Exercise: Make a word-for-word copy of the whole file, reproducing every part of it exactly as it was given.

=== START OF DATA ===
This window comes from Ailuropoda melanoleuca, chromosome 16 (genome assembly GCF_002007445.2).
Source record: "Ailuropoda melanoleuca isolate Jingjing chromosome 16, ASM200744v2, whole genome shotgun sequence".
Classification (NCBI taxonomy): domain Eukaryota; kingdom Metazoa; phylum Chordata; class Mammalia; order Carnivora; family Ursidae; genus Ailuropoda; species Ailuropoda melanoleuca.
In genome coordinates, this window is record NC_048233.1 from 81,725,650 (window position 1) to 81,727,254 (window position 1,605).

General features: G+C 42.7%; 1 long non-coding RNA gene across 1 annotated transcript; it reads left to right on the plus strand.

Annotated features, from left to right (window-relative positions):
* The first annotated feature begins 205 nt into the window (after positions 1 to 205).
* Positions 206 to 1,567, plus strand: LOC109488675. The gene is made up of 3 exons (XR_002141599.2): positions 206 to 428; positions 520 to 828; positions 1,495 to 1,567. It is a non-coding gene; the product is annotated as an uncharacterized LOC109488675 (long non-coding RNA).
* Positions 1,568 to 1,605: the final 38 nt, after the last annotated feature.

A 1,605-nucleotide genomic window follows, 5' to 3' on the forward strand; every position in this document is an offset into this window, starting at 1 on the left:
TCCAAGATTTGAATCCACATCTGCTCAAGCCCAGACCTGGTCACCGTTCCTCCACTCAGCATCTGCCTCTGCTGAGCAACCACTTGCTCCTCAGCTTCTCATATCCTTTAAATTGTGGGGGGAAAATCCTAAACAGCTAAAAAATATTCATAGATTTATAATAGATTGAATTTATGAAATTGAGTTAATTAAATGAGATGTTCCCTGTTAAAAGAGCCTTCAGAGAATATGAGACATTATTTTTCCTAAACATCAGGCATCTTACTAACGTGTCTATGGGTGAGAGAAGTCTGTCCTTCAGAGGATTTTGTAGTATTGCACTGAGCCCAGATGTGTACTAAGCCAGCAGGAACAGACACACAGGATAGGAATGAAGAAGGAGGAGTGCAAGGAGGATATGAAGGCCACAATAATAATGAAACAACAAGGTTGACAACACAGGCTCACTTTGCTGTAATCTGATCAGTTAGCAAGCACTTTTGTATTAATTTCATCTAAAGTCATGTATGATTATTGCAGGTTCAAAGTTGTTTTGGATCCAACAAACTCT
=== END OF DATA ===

This window comes from Ailuropoda melanoleuca, chromosome 16 (genome assembly GCF_002007445.2).
Source record: "Ailuropoda melanoleuca isolate Jingjing chromosome 16, ASM200744v2, whole genome shotgun sequence".
Classification (NCBI taxonomy): domain Eukaryota; kingdom Metazoa; phylum Chordata; class Mammalia; order Carnivora; family Ursidae; genus Ailuropoda; species Ailuropoda melanoleuca.
In genome coordinates, this window is record NC_048233.1 from 81,725,650 (window position 1) to 81,727,254 (window position 1,605).

General features: G+C 42.7%; 1 long non-coding RNA gene across 1 annotated transcript; it reads left to right on the plus strand.

Annotated features, from left to right (window-relative positions):
* The first annotated feature begins 205 nt into the window (after positions 1 to 205).
* Positions 206 to 1,567, plus strand: LOC109488675. The gene is made up of 3 exons (XR_002141599.2): positions 206 to 428; positions 520 to 828; positions 1,495 to 1,567. It is a non-coding gene; the product is annotated as an uncharacterized LOC109488675 (long non-coding RNA).
* Positions 1,568 to 1,605: the final 38 nt, after the last annotated feature.

A 1,605-nucleotide genomic window follows, 5' to 3' on the forward strand; every position in this document is an offset into this window, starting at 1 on the left:
TCCAAGATTTGAATCCACATCTGCTCAAGCCCAGACCTGGTCACCGTTCCTCCACTCAGCATCTGCCTCTGCTGAGCAACCACTTGCTCCTCAGCTTCTCATATCCTTTAAATTGTGGGGGGAAAATCCTAAACAGCTAAAAAATATTCATAGATTTATAATAGATTGAATTTATGAAATTGAGTTAATTAAATGAGATGTTCCCTGTTAAAAGAGCCTTCAGAGAATATGAGACATTATTTTTCCTAAACATCAGGCATCTTACTAACGTGTCTATGGGTGAGAGAAGTCTGTCCTTCAGAGGATTTTGTAGTATTGCACTGAGCCCAGATGTGTACTAAGCCAGCAGGAACAGACACACAGGATAGGAATGAAGAAGGAGGAGTGCAAGGAGGATATGAAGGCCACAATAATAATGAAACAACAAGGTTGACAACACAGGCTCACTTTGCTGTAATCTGATCAGTTAGCAAGCACTTTTGTATTAATTTCATCTAAAGTCATGTATGATTATTGCAGGTTCAAAGTTGTTTTGGATCCAACAAACTCT